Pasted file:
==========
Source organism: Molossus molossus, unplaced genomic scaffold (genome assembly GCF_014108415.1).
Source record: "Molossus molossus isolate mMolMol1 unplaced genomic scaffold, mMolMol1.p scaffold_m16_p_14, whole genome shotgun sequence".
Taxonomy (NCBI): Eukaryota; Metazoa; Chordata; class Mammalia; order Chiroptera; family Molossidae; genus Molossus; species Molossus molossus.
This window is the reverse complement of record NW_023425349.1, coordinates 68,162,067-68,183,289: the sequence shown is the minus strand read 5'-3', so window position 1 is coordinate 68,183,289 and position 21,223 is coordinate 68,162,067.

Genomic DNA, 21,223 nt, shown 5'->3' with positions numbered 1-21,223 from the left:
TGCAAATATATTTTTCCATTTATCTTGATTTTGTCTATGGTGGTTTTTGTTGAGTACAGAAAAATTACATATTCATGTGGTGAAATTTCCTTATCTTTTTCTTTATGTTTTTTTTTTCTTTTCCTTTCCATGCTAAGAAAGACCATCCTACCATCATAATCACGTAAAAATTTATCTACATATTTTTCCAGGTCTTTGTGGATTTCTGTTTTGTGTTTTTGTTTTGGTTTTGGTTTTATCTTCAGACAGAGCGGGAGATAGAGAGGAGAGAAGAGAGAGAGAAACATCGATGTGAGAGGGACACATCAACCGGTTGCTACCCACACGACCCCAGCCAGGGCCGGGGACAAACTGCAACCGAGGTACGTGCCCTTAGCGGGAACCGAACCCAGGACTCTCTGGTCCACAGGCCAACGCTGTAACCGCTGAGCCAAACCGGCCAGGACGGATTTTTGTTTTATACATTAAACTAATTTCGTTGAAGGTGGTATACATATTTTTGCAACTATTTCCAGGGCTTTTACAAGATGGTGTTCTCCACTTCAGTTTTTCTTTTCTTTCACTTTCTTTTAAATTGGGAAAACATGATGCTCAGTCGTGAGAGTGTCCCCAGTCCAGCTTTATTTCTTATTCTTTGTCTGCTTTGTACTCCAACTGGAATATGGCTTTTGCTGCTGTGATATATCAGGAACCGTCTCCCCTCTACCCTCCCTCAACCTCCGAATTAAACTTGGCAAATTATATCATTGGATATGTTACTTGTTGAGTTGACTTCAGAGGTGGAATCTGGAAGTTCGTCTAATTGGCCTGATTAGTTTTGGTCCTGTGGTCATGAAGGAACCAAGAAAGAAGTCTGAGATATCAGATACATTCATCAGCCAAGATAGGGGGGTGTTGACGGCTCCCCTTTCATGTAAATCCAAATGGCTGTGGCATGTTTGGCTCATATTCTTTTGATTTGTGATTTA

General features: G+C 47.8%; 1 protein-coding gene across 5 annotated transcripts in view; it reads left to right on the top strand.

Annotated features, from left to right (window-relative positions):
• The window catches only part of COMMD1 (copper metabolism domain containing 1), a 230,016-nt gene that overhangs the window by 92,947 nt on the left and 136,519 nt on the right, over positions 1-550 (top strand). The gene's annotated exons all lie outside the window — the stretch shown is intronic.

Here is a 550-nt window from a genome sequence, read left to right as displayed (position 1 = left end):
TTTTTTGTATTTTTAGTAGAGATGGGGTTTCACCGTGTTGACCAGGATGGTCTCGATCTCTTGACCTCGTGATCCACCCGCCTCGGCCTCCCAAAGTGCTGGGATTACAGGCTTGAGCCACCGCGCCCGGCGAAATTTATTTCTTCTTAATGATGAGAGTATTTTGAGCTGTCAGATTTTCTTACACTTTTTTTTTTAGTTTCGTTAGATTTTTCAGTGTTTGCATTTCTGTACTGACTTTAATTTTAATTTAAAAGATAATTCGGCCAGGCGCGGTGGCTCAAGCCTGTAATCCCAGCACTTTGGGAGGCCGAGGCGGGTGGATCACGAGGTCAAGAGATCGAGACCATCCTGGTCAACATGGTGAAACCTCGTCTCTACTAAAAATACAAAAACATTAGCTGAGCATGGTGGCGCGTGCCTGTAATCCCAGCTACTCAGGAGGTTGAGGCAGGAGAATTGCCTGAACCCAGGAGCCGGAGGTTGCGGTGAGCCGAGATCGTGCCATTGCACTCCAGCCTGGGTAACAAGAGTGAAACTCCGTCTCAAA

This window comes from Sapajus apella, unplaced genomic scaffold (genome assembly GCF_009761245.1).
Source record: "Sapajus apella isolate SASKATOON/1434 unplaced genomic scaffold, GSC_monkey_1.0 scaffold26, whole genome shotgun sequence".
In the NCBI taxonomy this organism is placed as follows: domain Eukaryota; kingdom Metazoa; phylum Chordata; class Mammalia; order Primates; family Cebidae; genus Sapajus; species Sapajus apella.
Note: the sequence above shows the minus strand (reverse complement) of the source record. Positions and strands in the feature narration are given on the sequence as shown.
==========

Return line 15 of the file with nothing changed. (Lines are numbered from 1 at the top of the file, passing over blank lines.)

Note: the sequence above shows the minus strand (reverse complement) of the source record. Positions and strands in the feature narration are given on the sequence as shown.